Lung cancer screening trials start in East Anglia and Liverpool

The first steps are being taken towards developing a national screening programme for early detection of lung cancer.

The UK Lung Screening pilot is jointly run by the University of Liverpool and Papworth Hospital in Cambridgeshire.

It will look into the feasibility and costs of a programme similar to screening for breast and bowel cancers.

Smokers and ex-smokers from Cambridgeshire, Bedfordshire and Liverpool are being asked to take part.

Thousands of "lifestyle questionnaires" are being sent to people aged between 50 and 75.

It is hoped that 2,000 volunteers from the Liverpool area and a further 2,000 from East Anglia will agree to participate.

'Potential cure'

Dr Robert Rintoul, a lung cancer specialist at Papworth Hospital, said: "This study will look at whether we could actually run a national programme, in terms of supporting it with expertise and necessary technology, and whether people will come forward to take part.

"Historically lung cancer has not had a good name, but when we catch it at an early stage there's a much better chance of treating it and potentially curing it."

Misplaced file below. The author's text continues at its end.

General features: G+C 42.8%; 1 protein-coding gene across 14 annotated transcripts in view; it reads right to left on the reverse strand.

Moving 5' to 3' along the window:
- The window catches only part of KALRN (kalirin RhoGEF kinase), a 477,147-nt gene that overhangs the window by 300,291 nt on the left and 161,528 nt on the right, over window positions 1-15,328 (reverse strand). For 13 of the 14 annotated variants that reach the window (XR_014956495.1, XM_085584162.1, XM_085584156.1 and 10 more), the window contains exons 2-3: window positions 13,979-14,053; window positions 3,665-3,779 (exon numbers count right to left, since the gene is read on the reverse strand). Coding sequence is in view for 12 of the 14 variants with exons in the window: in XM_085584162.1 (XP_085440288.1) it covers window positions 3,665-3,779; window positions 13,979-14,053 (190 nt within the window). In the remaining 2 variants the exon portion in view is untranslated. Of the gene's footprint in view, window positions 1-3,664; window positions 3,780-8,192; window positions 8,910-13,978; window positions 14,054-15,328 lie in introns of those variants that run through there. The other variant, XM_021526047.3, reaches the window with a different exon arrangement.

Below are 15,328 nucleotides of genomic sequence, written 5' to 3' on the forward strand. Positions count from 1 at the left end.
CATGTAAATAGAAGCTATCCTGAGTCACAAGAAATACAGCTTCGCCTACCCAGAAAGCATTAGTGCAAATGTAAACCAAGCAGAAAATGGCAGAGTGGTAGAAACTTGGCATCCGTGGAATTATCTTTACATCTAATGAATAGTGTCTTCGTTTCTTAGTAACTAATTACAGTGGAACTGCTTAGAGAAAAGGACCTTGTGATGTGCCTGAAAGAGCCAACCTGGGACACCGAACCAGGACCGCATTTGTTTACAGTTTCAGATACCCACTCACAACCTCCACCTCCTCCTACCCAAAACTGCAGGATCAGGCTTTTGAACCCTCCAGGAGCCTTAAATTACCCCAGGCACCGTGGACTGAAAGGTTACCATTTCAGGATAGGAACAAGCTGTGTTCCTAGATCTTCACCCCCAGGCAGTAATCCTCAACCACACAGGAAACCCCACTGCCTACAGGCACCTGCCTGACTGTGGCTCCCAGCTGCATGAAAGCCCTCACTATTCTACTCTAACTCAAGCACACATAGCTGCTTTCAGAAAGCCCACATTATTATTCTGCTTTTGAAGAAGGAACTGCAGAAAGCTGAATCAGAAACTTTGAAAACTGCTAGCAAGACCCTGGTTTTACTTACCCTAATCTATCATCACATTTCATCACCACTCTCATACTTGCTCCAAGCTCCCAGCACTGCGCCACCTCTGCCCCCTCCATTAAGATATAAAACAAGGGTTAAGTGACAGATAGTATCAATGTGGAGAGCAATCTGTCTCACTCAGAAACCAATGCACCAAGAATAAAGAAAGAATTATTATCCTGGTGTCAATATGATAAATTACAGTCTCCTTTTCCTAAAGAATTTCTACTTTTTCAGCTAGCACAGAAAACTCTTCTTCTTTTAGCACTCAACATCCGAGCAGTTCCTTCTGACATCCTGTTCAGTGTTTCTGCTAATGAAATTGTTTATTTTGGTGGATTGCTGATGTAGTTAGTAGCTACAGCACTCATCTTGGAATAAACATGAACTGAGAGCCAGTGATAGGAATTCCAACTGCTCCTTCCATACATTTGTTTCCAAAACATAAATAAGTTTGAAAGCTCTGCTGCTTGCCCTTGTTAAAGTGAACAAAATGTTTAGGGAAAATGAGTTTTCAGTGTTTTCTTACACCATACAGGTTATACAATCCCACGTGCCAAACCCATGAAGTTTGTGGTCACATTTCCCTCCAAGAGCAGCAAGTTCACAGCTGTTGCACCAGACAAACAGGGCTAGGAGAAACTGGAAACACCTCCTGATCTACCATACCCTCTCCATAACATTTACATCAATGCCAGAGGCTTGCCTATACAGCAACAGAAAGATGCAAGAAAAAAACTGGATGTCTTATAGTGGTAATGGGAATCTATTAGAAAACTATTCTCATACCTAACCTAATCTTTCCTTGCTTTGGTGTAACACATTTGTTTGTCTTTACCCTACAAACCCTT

The trial is being led by Professor John Field, director of the Roy Castle Lung Cancer Research Programme, University of Liverpool Cancer Research Centre.

He said if successful, it could "potentially lead to the implementation of a national lung cancer screening programme, which could have an enormous impact on the future of all lung cancer treatment strategies".

"We could see significant changes in the managing of the disease, similar to the impact of breast screening over the last 15 years," he said.

The pilot trial is being funded by the National Institute for Health Research Health Technology Assessment (NIHR HTA).

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